Kindergarten class paints rocks with orange hearts in Chilliwack for local elders

‘Compassion and empathy’ being shown by kids learning about residential schools

Chilliwack potter Cathy Terepocki (left) and Indigenous enhancement teachers Val Tosoff (striped top) and Christine Seymour (fuchsia coat), along with students at Vedder middle school, look at some of the 500-plus pinch pots on Thursday, June 10 made by the kids to honour the 215 children found at Kamloops Indian Residential School. (Jenna Hauck/ Chilliwack Progress)
Chilliwack students make hundreds of tiny clay pots in honour of 215 Indigenous children

‘I think the healing process has begun,’ says teacher about Vedder middle school project

Dennis Saulnier rescued his daughters, two-year-old Brinley (left) and four-year-old Keegan, after their truck was driven off the road and into Cultus Lake on May 16, 2020. Reporter Jenna Hauck has been recognized by the B.C. and Yukon Community Newspapers Association for her story on the rescue. (Jenna Hauck/ The Progress)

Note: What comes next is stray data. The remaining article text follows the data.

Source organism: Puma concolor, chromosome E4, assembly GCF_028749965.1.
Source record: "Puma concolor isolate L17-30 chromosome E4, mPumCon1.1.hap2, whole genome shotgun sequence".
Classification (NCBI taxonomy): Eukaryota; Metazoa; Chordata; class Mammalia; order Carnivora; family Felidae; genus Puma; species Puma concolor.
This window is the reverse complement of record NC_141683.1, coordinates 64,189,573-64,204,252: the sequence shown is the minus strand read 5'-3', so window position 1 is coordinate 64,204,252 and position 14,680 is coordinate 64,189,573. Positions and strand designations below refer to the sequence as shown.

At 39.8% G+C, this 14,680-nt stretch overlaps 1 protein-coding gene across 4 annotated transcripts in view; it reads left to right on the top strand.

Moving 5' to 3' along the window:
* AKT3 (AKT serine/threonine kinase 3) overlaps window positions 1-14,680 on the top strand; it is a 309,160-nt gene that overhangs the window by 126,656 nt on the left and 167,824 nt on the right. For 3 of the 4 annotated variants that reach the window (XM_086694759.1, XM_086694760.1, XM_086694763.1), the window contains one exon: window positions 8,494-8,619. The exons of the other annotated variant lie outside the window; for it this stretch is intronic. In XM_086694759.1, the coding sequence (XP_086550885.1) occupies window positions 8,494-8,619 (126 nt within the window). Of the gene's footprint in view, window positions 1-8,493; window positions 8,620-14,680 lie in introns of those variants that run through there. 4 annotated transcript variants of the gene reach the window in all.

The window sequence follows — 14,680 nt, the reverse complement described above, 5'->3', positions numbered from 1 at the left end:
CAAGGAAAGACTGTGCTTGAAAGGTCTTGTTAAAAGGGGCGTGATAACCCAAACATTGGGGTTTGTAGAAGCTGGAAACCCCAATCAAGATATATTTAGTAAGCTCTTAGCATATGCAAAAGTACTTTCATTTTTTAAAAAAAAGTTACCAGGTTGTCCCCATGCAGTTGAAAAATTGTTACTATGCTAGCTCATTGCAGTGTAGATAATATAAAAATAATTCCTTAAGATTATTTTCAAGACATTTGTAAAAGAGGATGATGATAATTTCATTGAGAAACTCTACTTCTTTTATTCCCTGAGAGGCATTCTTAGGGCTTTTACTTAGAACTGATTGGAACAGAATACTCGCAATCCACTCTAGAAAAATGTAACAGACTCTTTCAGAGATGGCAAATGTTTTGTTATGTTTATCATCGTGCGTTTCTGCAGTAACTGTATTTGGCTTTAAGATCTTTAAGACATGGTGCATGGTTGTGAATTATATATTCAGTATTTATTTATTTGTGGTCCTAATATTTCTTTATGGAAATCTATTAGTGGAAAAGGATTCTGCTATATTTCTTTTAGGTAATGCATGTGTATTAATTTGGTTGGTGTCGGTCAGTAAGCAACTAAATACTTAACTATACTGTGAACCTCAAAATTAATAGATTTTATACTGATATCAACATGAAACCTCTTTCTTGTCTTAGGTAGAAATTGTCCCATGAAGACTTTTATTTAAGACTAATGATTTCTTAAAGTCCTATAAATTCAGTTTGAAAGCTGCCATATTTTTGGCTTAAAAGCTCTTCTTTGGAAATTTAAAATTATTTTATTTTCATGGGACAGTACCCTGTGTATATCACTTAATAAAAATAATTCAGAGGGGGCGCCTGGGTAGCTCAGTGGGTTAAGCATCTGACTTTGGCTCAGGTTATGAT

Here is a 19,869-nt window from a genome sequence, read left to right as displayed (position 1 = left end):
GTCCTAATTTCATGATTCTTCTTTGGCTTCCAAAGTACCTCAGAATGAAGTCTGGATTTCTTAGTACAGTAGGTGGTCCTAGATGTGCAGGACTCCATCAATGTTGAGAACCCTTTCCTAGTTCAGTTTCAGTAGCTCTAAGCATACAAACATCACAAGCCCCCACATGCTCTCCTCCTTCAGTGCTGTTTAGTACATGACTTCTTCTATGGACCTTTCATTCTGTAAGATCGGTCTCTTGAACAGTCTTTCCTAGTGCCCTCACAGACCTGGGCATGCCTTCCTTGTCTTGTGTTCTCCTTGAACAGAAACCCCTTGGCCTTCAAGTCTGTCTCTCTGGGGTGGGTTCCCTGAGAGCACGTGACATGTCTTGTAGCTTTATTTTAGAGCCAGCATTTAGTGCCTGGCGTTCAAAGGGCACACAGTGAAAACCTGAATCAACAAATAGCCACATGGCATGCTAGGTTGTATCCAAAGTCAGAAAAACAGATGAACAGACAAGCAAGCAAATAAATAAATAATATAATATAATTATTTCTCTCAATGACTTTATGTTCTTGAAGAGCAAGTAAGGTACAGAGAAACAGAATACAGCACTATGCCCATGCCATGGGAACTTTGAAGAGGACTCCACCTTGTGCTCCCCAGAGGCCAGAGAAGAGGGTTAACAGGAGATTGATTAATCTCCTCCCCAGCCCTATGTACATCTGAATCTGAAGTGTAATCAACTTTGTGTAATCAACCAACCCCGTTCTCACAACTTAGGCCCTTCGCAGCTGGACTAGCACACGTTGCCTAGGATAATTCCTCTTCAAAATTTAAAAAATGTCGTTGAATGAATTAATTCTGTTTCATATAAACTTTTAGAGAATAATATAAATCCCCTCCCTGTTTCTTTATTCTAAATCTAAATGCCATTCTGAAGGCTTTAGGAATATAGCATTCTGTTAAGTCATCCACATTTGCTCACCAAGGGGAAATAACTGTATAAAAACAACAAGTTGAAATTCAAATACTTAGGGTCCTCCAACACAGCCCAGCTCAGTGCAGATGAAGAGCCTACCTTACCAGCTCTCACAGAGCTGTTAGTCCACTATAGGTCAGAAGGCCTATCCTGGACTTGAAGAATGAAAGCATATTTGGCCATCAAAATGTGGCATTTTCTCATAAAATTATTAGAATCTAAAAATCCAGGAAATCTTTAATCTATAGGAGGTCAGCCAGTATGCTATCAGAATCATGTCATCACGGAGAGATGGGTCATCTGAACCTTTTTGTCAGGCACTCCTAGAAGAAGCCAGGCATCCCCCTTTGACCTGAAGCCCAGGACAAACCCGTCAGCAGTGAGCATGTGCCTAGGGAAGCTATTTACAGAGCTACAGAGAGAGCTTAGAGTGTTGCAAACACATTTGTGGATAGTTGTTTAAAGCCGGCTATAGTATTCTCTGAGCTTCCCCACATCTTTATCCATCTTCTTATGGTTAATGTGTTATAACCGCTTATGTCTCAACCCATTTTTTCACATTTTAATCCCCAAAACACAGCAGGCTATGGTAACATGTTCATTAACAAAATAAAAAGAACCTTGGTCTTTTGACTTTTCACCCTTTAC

Chilliwack Progress, Hope Standard staff take home 7 Ma Murray awards

Jenna Hauck, Eric Welsh, Jessica Peters, Emelie Peacock all earn journalism industry recognition

(Unsplash.com)
Protecting our elders: It’s up to all of us to look out for them

World Elder Abuse Awareness Day (WEAAD) is June 15

Canadian Prime Minister Justin Trudeau participates in a plenary session at the G7 Summit in Carbis Bay, England on Friday June 11, 2021. THE CANADIAN PRESS/Adrian Wyld
Canada donating 13M surplus COVID-19 vaccine doses to poor countries

Trudeau says the government will pay for 87 million shots to be distributed to poor countries

Premier John Horgan speaks as provincial health officer Dr. Bonnie Henry, right, and health minister Adrian Dix look on during a press conference to update on the province’s fall pandemic preparedness plan during a press conference from the press theatre at Legislature in Victoria, Wednesday, Sept. 9, 2020. THE CANADIAN PRESS/Chad Hipolito